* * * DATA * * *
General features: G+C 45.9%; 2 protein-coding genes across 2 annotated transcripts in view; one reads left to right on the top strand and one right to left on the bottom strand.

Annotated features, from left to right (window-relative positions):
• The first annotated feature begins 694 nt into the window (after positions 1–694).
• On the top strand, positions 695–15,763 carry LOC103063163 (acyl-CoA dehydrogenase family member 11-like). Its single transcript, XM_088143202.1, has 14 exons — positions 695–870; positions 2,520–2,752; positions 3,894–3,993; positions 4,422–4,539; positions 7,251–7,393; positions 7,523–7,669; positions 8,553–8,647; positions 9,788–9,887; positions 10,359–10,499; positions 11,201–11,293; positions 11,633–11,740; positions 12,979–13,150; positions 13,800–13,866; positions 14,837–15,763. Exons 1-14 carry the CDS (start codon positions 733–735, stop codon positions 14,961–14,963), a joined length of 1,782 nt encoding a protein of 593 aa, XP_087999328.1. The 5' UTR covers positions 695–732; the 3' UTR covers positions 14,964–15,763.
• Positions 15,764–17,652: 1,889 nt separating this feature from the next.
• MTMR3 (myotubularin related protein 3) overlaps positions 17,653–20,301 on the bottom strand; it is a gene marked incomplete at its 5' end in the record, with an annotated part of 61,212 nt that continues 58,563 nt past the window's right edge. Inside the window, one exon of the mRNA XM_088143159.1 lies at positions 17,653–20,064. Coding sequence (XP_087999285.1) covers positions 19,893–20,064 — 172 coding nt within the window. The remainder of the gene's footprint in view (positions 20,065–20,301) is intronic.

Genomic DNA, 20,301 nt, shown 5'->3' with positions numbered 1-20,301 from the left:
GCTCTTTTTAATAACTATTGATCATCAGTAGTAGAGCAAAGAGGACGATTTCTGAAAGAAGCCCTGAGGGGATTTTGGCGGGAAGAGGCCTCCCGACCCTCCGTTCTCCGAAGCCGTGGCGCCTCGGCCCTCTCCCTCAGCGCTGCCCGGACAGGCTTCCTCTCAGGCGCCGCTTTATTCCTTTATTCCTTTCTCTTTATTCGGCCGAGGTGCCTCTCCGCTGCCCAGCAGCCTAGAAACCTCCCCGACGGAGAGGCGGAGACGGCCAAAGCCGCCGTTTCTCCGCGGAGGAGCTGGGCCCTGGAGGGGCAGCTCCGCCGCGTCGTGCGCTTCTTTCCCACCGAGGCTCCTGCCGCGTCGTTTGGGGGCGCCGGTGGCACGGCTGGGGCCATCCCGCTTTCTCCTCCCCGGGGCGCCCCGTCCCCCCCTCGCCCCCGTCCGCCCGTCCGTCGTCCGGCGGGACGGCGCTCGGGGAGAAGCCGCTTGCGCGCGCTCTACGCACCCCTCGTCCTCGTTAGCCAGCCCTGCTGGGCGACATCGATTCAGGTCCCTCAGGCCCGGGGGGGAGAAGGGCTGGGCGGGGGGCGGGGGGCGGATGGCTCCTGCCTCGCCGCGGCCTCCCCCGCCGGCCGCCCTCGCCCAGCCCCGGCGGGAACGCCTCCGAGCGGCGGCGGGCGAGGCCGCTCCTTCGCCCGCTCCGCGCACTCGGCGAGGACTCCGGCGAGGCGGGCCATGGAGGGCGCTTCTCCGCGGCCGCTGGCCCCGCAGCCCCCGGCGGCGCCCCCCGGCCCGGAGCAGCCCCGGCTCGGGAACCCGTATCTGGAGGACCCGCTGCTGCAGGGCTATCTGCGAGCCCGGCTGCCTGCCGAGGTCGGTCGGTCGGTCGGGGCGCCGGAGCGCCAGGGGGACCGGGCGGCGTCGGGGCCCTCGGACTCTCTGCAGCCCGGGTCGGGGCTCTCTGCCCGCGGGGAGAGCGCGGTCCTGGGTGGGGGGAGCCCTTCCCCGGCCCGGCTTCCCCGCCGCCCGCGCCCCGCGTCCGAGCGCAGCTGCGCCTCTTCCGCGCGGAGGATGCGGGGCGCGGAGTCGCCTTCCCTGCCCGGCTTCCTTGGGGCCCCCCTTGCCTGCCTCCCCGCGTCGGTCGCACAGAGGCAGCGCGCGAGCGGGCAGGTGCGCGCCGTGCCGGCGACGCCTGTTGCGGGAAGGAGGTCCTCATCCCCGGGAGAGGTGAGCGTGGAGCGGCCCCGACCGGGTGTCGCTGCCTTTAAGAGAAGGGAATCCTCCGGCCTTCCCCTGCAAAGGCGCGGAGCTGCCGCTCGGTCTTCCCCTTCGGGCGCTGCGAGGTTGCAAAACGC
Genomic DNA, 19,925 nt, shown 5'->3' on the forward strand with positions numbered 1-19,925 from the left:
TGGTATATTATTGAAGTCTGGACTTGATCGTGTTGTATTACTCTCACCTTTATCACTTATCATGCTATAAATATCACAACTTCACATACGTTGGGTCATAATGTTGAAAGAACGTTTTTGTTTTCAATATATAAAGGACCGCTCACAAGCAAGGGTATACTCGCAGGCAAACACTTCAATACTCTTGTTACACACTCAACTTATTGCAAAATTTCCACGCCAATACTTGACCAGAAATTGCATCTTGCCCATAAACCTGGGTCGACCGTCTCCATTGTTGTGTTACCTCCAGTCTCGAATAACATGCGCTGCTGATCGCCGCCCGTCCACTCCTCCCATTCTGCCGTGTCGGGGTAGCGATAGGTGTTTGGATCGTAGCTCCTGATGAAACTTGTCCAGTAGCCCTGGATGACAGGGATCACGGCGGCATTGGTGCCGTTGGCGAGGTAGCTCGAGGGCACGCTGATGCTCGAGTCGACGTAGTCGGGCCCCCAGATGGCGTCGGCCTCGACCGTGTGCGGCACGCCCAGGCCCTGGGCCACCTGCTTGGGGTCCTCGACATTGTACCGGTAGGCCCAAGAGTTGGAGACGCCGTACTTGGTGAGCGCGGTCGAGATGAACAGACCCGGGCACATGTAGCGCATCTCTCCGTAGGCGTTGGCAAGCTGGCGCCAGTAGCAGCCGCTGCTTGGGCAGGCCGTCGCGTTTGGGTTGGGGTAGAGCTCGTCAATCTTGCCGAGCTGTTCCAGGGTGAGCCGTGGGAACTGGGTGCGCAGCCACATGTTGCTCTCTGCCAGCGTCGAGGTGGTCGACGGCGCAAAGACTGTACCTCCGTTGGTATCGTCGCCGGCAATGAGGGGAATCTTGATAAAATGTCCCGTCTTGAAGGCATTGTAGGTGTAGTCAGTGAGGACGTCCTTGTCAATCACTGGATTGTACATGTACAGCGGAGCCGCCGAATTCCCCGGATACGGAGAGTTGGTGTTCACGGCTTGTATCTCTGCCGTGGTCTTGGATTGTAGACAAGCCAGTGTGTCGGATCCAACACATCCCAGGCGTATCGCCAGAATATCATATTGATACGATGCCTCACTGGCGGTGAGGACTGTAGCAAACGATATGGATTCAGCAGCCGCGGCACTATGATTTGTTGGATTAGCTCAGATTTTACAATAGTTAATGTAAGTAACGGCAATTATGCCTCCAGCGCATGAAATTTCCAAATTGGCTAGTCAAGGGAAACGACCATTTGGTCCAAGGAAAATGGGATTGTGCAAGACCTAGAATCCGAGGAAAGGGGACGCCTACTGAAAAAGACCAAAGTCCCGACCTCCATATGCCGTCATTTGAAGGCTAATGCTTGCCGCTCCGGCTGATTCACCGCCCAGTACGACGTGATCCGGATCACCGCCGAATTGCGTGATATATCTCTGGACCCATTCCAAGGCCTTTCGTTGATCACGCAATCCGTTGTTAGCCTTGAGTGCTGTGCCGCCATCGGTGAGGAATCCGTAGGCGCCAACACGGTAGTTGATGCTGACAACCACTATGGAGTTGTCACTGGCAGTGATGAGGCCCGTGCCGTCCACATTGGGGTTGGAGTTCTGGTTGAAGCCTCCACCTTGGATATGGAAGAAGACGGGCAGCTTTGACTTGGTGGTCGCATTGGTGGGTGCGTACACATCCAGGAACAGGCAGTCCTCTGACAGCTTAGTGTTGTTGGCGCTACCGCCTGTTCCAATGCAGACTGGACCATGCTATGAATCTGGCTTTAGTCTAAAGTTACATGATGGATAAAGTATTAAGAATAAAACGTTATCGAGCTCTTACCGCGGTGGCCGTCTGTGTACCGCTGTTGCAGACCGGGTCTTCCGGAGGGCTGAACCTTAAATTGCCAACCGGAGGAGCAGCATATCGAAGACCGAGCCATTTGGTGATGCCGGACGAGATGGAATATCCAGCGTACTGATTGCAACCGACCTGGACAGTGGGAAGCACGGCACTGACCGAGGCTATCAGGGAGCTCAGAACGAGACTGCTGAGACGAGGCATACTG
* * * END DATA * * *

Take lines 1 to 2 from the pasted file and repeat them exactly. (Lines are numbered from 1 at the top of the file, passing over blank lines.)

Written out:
General features: G+C 45.9%; 2 protein-coding genes across 2 annotated transcripts in view; one reads left to right on the top strand and one right to left on the bottom strand.

Annotated features, from left to right (window-relative positions):